This gaijin booked a flight to Narita and a train to R&D the following day to save a multi-million dollar order and 'encouraged them' to make their product suit what my customers wanted which resulted in our saving my multi-million dollar order and won the manufacturer subsequent sales in other countries of many hundreds of thousands of units over a thousand dollars apiece.

This TED Talk is only 7 minutes and if you are in the transport industry, in government, urban planning, or in fact any industry that has customers (yes tax payers and rate payers are also customers) then I recommend you invest a coffee break to watch this video, then I challenge you to think about how to use it.

The fact is that the customer is always right. You can take a different perspective if you wish, but being right with no customers, or having them ignore your assumption based design isn't my idea of success.
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Meet Synthia, the virtual driving school for autonomous cars

Meet Synthia, the virtual driving school for autonomous cars | Location Is Everywhere | Scoop.it
A detailed, video game-like simulation of a city environment called Synthia is proving a cheap and highly effective way of training AIs for self-driving cars quickly, cheaply, and with nearly no human input.
Luigi Cappel's insight:
It's an nice cartoon simulation, but I want to see the real video. In the simulation I noted:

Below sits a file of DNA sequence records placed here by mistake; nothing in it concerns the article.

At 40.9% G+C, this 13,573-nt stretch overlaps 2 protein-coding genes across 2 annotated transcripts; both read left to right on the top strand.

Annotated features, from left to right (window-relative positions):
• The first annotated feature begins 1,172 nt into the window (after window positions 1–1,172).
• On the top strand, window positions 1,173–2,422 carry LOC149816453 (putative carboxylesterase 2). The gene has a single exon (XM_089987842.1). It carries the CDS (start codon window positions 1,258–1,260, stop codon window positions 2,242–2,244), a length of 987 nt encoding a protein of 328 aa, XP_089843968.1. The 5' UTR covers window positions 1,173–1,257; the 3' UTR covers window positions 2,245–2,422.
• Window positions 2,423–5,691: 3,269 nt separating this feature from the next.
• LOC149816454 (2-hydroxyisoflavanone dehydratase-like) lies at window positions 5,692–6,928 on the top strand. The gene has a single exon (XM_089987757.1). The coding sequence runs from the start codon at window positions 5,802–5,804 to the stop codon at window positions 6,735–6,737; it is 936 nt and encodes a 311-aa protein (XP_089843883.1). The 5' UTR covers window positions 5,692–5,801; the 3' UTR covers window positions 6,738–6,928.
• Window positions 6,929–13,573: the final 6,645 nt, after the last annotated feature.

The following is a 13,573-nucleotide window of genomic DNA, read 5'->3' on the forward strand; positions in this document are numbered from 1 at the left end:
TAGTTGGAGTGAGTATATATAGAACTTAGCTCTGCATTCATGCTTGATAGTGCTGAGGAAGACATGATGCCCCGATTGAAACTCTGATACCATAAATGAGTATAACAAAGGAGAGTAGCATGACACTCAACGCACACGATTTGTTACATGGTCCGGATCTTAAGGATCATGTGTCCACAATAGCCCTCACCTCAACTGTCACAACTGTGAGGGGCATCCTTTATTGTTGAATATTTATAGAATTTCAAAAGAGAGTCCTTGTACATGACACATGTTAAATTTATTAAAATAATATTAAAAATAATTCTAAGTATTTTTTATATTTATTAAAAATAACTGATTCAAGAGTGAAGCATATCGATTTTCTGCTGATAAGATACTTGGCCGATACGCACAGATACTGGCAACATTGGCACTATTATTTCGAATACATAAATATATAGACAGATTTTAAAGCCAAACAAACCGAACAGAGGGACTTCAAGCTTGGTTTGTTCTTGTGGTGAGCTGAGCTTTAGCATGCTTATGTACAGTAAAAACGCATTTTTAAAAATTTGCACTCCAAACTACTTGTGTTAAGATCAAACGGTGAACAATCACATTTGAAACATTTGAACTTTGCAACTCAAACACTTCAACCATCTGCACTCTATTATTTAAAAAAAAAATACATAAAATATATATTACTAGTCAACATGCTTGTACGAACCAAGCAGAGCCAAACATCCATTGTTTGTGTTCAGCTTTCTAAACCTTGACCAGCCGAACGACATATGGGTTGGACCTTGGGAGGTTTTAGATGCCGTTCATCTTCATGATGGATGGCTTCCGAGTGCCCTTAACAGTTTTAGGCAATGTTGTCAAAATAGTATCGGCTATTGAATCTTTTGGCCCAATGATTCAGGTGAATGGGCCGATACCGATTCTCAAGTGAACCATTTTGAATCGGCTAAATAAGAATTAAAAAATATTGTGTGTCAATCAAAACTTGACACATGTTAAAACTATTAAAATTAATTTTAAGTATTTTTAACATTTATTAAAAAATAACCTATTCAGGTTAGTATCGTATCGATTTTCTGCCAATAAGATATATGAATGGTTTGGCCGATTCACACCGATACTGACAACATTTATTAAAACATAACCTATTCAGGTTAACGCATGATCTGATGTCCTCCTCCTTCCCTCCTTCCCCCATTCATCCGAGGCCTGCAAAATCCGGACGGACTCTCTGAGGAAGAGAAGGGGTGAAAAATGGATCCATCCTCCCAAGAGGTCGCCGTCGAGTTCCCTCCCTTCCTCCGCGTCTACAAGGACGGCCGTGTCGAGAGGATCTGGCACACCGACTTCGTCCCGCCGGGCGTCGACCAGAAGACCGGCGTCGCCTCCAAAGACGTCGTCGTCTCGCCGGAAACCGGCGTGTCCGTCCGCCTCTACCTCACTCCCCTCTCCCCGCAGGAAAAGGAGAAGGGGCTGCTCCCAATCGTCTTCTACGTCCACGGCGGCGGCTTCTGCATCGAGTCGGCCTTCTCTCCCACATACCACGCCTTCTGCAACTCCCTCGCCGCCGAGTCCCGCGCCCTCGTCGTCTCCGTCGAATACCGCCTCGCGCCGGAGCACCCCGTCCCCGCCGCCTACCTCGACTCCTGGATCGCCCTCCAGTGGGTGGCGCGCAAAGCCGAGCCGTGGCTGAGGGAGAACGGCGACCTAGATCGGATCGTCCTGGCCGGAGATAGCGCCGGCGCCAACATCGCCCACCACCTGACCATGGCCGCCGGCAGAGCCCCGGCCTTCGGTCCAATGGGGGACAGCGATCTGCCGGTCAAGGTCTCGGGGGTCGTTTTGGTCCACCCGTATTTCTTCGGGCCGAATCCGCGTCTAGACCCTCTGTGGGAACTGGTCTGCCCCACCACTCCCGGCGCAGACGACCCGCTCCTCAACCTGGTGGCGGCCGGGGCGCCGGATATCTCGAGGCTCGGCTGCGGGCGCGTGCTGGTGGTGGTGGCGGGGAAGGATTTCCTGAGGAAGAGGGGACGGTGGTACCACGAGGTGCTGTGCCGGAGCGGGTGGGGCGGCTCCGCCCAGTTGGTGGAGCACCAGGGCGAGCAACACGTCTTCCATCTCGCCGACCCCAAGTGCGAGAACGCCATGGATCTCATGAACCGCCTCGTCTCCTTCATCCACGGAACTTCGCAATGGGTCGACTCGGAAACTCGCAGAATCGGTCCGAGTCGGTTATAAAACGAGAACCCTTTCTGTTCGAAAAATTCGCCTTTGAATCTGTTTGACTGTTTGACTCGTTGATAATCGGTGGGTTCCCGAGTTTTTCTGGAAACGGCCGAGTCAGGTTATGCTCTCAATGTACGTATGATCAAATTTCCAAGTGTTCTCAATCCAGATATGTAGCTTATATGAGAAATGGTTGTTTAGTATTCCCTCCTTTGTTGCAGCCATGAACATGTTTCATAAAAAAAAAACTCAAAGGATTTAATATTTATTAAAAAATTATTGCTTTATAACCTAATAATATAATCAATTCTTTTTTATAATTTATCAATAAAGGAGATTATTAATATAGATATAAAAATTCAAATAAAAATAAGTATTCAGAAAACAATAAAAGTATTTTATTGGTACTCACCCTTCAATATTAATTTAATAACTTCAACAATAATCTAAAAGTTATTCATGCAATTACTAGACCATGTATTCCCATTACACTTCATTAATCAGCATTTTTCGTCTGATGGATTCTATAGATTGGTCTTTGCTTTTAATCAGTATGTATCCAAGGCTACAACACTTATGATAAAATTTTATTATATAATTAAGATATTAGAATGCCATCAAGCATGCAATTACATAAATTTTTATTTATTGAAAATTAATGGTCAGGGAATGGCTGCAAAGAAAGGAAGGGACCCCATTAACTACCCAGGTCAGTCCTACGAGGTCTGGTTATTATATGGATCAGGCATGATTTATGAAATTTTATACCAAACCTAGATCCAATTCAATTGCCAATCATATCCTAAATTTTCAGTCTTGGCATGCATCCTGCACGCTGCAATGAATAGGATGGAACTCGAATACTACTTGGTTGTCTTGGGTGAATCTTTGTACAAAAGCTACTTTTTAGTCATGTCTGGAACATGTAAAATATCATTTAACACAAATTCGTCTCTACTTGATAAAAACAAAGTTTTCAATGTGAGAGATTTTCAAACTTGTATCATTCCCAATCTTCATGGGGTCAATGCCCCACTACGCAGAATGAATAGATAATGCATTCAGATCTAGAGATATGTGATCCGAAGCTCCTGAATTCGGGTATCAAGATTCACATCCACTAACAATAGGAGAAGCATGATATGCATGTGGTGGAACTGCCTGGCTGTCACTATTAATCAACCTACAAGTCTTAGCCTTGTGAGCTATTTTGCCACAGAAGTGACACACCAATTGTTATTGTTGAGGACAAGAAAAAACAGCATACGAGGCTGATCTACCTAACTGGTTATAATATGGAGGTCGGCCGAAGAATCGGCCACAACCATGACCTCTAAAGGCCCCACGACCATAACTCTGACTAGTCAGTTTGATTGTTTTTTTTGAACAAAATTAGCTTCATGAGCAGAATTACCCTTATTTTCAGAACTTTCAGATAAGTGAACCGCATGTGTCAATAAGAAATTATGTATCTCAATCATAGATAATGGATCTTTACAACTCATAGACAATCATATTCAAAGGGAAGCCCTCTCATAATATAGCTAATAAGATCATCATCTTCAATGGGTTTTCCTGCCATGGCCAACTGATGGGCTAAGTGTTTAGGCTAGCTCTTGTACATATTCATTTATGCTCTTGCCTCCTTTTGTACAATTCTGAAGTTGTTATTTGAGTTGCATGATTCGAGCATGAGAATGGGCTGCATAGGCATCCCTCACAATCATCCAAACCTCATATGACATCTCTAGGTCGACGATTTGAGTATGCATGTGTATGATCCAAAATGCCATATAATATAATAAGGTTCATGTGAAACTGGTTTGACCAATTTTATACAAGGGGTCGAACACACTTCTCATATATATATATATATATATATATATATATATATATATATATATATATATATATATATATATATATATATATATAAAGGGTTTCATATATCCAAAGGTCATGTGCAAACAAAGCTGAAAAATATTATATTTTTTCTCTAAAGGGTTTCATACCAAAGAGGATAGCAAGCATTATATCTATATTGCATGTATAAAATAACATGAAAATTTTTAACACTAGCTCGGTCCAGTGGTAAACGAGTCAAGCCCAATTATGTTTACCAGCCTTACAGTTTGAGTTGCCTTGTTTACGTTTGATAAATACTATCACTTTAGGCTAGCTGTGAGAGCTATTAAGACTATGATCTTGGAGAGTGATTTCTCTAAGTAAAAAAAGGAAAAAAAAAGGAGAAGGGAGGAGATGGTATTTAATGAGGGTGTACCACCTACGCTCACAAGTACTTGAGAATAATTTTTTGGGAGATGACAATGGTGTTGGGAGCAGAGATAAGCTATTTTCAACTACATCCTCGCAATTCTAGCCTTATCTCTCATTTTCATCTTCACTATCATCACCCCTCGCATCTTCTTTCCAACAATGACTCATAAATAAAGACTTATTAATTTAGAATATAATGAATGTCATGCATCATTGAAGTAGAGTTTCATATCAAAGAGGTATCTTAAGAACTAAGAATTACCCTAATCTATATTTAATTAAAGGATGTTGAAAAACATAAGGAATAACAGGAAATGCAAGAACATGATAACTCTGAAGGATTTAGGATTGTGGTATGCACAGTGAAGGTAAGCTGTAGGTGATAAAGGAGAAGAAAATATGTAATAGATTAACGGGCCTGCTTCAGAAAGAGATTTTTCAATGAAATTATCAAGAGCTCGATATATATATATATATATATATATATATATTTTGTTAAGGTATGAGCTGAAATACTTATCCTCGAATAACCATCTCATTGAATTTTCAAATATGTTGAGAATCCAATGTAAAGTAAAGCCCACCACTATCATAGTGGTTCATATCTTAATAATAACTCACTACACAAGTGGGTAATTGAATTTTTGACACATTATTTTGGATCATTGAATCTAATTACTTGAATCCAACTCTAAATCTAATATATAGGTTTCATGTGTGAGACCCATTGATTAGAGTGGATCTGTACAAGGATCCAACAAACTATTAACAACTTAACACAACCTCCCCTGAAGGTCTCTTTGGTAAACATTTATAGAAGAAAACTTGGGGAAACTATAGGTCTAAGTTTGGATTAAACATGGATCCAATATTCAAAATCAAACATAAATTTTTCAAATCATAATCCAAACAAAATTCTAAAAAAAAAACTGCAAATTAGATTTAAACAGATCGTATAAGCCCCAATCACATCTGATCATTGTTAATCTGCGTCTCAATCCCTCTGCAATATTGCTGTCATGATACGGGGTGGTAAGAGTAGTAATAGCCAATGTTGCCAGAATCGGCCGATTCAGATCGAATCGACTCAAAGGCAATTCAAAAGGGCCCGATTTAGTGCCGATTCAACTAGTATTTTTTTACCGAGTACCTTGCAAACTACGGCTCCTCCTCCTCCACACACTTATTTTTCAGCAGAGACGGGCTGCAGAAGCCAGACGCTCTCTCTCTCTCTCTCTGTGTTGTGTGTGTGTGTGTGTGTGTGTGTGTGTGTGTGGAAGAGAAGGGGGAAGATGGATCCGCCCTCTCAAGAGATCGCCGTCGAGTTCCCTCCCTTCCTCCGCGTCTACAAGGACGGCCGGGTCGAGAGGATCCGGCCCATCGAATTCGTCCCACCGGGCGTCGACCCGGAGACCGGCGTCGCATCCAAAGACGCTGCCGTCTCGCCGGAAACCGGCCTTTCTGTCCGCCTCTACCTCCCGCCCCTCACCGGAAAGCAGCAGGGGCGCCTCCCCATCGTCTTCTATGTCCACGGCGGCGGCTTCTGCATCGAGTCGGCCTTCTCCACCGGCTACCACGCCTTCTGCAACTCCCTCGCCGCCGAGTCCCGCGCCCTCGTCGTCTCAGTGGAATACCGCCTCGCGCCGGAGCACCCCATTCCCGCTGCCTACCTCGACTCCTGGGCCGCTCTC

-Ambient light. Cool, that's a real problem in only a few parts of the world, like New Zealand. As are long periods of sun-strike as a consequence of the low zenith of the sun, especially in winter, but also all year round which has caused problems for other technologies, like supermarket scanners (ask me about it)
-It didn't seem to slow down for speed humps. Very bad for car suspension as taxi drivers at airports keep telling me.
-It didn't seem to slow down for pedestrian crossings. As we all know, a large percentage of people walk with 2 eyes on their smartphone and relying on peripheral vision for way-finding. The law says they have right of way on a pedestrian crossing that doesn't have signals.
-It appeared to be good in snow and other weather conditions, but this appears to be based on locations where it already has great information about existing street furniture. The problem there is things can change daily. Road maintenance for example can be unplanned, or may proceed at different times to what is planned. In many cases that information is not shared with car navigation and other data sources and it is also not specific. It may say that there is a project happening on Monday to Friday between the hours of 09:00 and 16:00, but not that there will be a digger and a big hole in the middle of the road surrounded by cones as there are outside my driveway right now. In bad weather such as snow, the systems might not see holes surrounded by cones or covered with cloth.